﴿قُل مَتاعُ الدُّنيا قَليلٌ و الأَخِرَةُ خَيرٌ لِّمَنِ اتَّقىٰ و لا تُظلَمونَ فَتيلاً﴾

“Say, ‘The goods and chattels of this world is little and the Hereafter is better for those who fear Allah and you shall not be wronged [even as much as] a single date-fiber.’”14

﴿وَ ما هٰذِهِ الحَياةَ الدُّنيآ إِلّا لَهوٌ و لَعِبٌ و إِنَّ الدّارَ الأَخِرَةَ لَهىَ الحَيَوانُ﴾

“And this worldly life is naught but diversion and sport but surely the abode of the Hereafter is true life.”15

This sort of worldview mitigates our pains and hardships, and because of it, recalling death is a consolation.

2. If the first factor of fear regarding death is eliminated, unawareness of the time of one’s death will become insignificant. In fact, it is not clear whether knowing the time of death would truly comfort us or not. Not knowing the time of death helps us utilize every moment of our lives in the best possible manner. It is important to remember death so that we may sustain a correct course in every moment of our lives and so that our lives do not fall into a monotone. Forgetting death results in forgetting eternal life and also causes self-neglect. Noble ‘Alī (‘a) advised his followers thus:

“May God pardon your sins. Provide for the journey as you have been ordered insistently to march and regard your stay in this world as brief.”16

مرا در منزل جانان چه امن عیش چون هر دم

جرس فرياد مى دارد كه بربنديد محمل‌ها

How can I live securely in the abode of the living while every moment;

The bell continually cries, ‘Hitch your supplies!’

3. The third factor causing fear is averted by those whose knowledge surpasses the boundaries of the limited—that is, the wellsprings of eternal knowledge. Divine legates and prophets have made us aware of this hidden abode and have revealed unto us the invisible countenance of existence. It was asked of Imam Jawād (‘a), “Why does death distress some Moslems?” He replied, “It distresses them because they do not understand it. If they understood it and were friends of God, they would love death and they would know that the Hereafter is better for them than this world.”17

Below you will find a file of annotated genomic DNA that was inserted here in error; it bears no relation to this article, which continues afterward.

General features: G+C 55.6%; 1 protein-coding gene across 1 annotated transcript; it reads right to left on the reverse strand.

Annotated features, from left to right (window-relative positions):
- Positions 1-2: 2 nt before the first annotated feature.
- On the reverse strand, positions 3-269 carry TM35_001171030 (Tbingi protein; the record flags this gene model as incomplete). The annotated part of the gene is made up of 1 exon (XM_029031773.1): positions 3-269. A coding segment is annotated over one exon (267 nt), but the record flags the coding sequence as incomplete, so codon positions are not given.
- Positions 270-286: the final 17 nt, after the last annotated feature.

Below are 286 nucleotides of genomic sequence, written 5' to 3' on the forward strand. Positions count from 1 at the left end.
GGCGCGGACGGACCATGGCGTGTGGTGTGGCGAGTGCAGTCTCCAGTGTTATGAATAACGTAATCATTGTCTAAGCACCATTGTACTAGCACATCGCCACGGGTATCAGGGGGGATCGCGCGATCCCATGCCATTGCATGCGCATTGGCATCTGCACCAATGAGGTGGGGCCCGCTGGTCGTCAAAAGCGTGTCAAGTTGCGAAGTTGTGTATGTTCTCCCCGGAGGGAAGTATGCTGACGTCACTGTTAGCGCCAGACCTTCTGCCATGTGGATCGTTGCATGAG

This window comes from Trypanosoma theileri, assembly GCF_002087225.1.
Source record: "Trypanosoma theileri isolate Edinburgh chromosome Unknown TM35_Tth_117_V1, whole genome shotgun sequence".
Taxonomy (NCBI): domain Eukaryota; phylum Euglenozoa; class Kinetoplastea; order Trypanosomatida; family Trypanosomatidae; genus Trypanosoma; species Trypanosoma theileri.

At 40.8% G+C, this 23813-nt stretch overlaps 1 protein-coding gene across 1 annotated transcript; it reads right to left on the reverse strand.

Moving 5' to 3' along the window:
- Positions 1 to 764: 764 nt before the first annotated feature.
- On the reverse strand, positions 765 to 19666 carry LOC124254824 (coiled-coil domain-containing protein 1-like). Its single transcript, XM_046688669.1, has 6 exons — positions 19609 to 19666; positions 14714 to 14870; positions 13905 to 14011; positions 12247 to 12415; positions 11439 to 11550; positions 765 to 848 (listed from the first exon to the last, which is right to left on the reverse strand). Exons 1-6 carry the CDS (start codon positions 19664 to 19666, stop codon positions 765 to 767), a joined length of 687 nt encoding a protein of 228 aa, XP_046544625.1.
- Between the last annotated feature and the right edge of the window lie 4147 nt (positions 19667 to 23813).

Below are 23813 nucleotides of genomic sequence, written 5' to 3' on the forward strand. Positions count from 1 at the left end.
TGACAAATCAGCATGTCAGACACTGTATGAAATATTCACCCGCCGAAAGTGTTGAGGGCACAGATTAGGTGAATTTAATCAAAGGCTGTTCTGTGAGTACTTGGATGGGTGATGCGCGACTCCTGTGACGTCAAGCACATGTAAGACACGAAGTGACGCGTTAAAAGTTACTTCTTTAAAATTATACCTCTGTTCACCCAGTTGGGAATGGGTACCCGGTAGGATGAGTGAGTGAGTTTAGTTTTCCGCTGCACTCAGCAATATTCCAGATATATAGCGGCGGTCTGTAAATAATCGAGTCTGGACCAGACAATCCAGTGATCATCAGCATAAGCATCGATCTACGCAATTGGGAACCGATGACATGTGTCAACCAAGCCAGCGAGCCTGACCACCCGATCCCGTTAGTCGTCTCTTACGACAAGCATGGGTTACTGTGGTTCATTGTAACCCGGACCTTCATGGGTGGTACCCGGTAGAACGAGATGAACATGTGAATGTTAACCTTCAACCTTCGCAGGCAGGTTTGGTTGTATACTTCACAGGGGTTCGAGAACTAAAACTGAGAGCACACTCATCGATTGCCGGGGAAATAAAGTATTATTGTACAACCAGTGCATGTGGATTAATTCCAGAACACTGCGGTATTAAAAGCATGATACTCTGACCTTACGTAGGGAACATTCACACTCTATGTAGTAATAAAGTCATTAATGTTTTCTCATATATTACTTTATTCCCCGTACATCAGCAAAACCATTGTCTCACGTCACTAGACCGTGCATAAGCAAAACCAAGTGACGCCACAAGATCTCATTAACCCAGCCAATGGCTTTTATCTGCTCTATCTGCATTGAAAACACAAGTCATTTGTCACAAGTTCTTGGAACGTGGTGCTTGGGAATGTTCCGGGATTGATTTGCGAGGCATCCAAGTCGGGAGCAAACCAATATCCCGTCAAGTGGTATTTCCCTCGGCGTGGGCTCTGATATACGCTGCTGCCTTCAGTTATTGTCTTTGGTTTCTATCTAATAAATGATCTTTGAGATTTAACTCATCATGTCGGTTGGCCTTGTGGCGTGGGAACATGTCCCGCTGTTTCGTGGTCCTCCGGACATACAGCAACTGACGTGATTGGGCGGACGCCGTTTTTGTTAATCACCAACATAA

4. Death is a stage in human existence and it is an upholder of our existence. Like all our existential aspects, death is a constituent of our self. We cannot make others partner in our experiences of sorrow and happiness, adolescence and maturity, sickness and health, or even our sleep and wakefulness. These affairs are not within the domain of common experience. People’s death, like their birth, is unique to each person.

5. The mentioned states in the fifth fear factor of death are the conditions of the world of separation and schism [between humans and God]. It is not evident whether these states will endure with the continuance of our existence. Everything in this world is subject to change and vicissitude. There are no stable states in this world. Divine religions expound and explicate the circumstances of the natural world. They interpret them objectively and factually and thus free humanity from fallacious interpretations.

The trials and tribulations of the natural world induce the founts of perfections within humans to gush forth and they make our virtues shine. That which belongs to us will not be taken away and we shall enter the next world with all the true wealth that each of us has amassed in the course of this life.

Moreover, another fear factor for death is fear of the reckoning. The faithful believe in the reckoning and do not fear death in spite of it. However, the unfaithful fear death because of the reckoning. The divine religion guides humans by showing the way to prepare for their future and it frees humanity of this deadlock.

  • 1. - See: Plato: Complete Works, Phaedrus (Phaedon).
  • 2. - Mullāṣadrā, Asfār (Journeys), vol. 8, pp. 105, 106.
  • 3. - Jalal ad-Din Mawlavī, Mathnavī-e Ma‘navī (Spititual Couplets), Book III, verses 1293-1296.
  • 4. - Sūrah Zumar 39:42.
  • 5. - Sūrah Qiyāmah 75:30.
  • 6. - Nahj ul-Balāghah, Sermon 132.
  • 7. - Sūrah Āli ‘Imrān 3:145.
  • 8. - Sūrah Āli ‘Imrān 3:185.
  • 9. - Sūrah Nisā’ 4:78.
  • 10. - Plato: Complete Works, Phaedrus (Phaedon).
  • 11. - Spinoza, Ethics, prop. LXVII.
  • 12. - Lā takhāfū, which means ‘fear not’, is a phrase from the Qur’an. [trans.]
  • 13. - Jalal ad-Din Mawlavī, Mathavī-e Ma‘navī, Book I, verses 1432-1434.
  • 14. - Sūrah Nisā’ 4:77.
  • 15. - Sūrah ‘Ankabūt 29:64.
  • 16. - Nahj ul-Balāghah, Sermon 28. From the translation of Fayz ul-Islam.
  • 17. - Sadūq, Ma‘ānī ul-Akhbār (Meanings of Narrations), p. 290.